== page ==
Applications such as instant messaging, Skype, and
Twitter can do this, but only if they’re always open,
whether on desktops or on smartphones and other
Some studies show that employees in openplan
spaces, aware that they may be overheard,
have more-superfi cial discussions than they
otherwise would.
July–August 2011 Harvard Business Review 107
Designs That Inspire Interaction
By providing proximity, privacy, and permission, both physical and
virtual public spaces can invite chance encounters that may evolve
into more-substantive connections.
Physical Space
Virtual Space
Position common areas in
central locations or near
restrooms, stairwells, or
elevators to tap existing
offi ce traffi c; avoid putting
them in locations
that would require a
special trip.
Include shared resources
such as coff eemakers,
vending machines, and
In particular, include resources,
such as printers
and copiers, that sometimes
require collaborative
problem solving.
Communicate the purpose
of the space and the
reasons you encourage
informal interaction.
Don’t create too many
rules about the use of the
space; informal interaction
can’t be legislated.
Make sure that the
culture expected in the
space mirrors the overall
organizational culture.
If senior managers and
rank-and-fi le employees
don’t mix much normally,
they probably won’t do so
here either.
Experiment with the
num ber and type of
resources in the space to
moderate traffi c; avoid
Create alcoves or other
peripheral areas that
facilitate private conversations
in public spaces.
Help people control with
whom they interact. For
example, make sure they
can see who’s coming,
and let them opt out of
meetings in the space.
Create a core group of
active participants and
provide engaging content
and resources.
Require participation at
the outset if needed.
Convey a sense of
continuous presence
(for example, by asking
employees to set their IM
status to indicate availability)
and make shared
spaces easily accessible
(no more than one click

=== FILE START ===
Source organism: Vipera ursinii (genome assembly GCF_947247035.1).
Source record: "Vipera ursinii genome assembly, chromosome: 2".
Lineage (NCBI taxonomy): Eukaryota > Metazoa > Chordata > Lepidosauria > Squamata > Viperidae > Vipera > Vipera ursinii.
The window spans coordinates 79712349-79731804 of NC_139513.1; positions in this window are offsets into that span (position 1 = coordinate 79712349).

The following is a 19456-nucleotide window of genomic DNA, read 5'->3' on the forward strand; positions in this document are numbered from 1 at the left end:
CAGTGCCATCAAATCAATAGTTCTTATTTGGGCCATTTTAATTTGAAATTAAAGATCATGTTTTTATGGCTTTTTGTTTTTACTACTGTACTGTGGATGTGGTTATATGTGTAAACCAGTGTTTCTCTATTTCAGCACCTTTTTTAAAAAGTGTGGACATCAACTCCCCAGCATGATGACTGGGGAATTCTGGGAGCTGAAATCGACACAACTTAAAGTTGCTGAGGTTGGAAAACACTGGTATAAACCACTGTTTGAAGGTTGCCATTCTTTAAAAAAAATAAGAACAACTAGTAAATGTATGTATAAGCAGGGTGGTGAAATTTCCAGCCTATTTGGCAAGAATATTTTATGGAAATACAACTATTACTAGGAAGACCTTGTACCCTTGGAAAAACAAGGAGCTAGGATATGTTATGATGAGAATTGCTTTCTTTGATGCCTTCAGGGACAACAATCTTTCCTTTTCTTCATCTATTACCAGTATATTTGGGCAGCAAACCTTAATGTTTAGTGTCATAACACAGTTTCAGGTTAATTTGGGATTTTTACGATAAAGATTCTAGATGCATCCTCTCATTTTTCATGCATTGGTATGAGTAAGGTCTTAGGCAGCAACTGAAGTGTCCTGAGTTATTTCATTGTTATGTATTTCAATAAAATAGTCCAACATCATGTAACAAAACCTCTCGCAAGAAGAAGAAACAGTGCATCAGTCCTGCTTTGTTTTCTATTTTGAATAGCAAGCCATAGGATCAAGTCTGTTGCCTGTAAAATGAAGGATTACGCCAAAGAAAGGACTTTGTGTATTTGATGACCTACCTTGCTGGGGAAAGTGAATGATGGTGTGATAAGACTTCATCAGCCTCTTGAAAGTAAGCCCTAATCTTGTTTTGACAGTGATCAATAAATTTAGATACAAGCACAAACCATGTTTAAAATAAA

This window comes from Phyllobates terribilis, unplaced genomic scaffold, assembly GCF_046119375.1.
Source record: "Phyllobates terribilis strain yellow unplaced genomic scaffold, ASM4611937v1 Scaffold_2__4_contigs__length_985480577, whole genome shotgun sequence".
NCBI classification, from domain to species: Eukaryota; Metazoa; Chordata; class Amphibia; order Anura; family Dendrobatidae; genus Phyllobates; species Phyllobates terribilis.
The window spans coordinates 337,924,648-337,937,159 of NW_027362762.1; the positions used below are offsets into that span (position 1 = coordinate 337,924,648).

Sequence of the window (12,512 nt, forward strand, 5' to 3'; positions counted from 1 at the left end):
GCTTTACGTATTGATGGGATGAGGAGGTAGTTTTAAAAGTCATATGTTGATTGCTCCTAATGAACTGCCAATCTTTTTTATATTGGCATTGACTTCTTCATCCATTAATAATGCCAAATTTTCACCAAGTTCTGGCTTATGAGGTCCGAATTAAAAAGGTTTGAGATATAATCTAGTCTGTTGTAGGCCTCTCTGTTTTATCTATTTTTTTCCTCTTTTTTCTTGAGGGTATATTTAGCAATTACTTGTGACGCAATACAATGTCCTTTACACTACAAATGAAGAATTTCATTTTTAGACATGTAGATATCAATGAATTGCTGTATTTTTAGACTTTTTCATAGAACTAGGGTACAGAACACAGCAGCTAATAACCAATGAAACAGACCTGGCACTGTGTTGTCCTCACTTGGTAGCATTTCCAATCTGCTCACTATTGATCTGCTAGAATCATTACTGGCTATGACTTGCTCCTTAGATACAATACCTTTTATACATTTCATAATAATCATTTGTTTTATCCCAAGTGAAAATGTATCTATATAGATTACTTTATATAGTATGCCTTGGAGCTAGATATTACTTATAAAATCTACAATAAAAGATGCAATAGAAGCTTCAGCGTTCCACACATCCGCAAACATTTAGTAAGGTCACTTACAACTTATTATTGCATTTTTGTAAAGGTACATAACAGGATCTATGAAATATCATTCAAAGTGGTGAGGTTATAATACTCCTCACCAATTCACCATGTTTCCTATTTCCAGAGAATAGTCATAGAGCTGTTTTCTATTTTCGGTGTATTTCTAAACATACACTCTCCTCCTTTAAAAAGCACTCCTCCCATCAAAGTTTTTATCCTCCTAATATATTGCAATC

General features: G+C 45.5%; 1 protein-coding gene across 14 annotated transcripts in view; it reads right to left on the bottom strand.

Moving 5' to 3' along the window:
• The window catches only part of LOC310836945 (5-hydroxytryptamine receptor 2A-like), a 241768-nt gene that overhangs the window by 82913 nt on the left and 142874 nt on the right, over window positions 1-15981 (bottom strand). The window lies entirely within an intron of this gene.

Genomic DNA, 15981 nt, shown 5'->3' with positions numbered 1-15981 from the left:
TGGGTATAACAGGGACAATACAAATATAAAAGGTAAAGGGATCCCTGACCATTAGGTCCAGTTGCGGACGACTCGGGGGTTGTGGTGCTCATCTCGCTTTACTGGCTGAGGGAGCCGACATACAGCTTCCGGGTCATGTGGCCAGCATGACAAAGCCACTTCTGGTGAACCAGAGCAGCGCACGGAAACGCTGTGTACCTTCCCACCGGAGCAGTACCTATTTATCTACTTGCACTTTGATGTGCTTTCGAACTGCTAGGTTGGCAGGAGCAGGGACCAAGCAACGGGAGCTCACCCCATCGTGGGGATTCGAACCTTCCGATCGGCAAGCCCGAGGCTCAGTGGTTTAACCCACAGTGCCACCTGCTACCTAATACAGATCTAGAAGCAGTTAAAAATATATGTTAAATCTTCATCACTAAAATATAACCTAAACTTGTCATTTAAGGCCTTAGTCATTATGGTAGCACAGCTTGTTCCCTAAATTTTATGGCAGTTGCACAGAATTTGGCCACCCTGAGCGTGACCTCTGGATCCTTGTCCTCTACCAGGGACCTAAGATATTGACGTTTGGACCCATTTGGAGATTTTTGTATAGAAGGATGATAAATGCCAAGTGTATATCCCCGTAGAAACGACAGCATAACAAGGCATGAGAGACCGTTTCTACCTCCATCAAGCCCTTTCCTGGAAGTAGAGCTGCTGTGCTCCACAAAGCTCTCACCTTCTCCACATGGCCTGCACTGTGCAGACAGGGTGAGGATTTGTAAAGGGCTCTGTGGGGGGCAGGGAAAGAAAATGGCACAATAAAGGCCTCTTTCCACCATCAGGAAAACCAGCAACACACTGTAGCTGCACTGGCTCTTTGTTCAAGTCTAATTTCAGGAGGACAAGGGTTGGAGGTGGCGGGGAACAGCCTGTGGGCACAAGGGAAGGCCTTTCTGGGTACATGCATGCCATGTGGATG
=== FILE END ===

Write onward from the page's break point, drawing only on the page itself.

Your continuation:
Create ways for people to
move easily from group
interactions to one-onone
Set transparent policies
governing the privacy of
online exchanges.
Allow people to control
access to themselves by
choosing when they are
visible online.
The recommendations for
permission in physical
spaces apply here as well.
In addition:
Model desired behaviors.
Leave shared virtual
workspaces and video
links open before and
after scheduled activities
to signal that casual use
is sanctioned.
108 Harvard Business Review July–August 2011
mobile devices. Frictionless accessibility is key. Our
studies show that if connecting with a team member
online requires more than one click, informal encounters
won’t happen. It’s not unlike how people
behave in the real world: You’re not going to casually
drop in on a colleague who’s on another floor.
Some team leaders ask their members to customize
their IM status or Skype mood message to invite or
discourage informal interactions at any given time.
It’s the virtual approximation of pausing at the coffee
station or closing your offi ce door.
Anyone who has tried to promote a knowledge
management system knows that traffic trails off
unless the system contains useful information and
is frequented by interesting, helpful people. The
same holds true for virtual team environments and
discussion forums. In our studies of public online
forums, we’ve found that successful communities
have a core group of active participants who provide
resources and reasons for others to join in. You don’t
need a core group of copy makers to fuel informal
interactions in the physical world, but you do need
their equivalents—facilitators, champions, and other
lively regular visitors—to keep interactions going in
virtual environments.
This creates a chicken-and-egg problem: It’s hard
to promote an engaging online social environment
without a core group, but a core group is unlikely
to form without an engaging environment. It may
be necessary to mandate participation until routines
and a critical mass of activity develop. During